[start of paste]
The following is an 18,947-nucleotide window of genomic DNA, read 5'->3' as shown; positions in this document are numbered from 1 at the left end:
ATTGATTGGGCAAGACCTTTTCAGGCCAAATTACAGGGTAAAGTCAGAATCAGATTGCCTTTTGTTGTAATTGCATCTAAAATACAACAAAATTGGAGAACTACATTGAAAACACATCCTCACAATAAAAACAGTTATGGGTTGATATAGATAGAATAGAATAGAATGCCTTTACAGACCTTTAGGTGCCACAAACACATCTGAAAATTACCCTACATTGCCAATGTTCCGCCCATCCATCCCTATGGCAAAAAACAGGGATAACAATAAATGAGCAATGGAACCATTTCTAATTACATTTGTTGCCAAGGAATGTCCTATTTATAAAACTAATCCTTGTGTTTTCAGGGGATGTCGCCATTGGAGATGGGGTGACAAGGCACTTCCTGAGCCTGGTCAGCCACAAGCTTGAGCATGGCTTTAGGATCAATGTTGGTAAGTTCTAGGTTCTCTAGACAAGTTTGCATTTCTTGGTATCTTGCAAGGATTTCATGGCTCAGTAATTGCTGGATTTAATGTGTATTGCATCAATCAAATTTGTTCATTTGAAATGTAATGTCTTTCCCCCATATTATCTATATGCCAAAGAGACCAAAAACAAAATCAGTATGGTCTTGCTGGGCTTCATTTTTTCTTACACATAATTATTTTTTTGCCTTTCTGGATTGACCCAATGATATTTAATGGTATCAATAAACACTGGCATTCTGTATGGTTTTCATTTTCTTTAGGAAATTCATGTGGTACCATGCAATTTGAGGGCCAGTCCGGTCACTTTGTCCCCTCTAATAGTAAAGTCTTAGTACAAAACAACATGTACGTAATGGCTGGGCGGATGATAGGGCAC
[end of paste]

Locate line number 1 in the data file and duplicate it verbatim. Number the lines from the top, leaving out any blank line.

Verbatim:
The following is an 18,947-nucleotide window of genomic DNA, read 5'->3' as shown; positions in this document are numbered from 1 at the left end: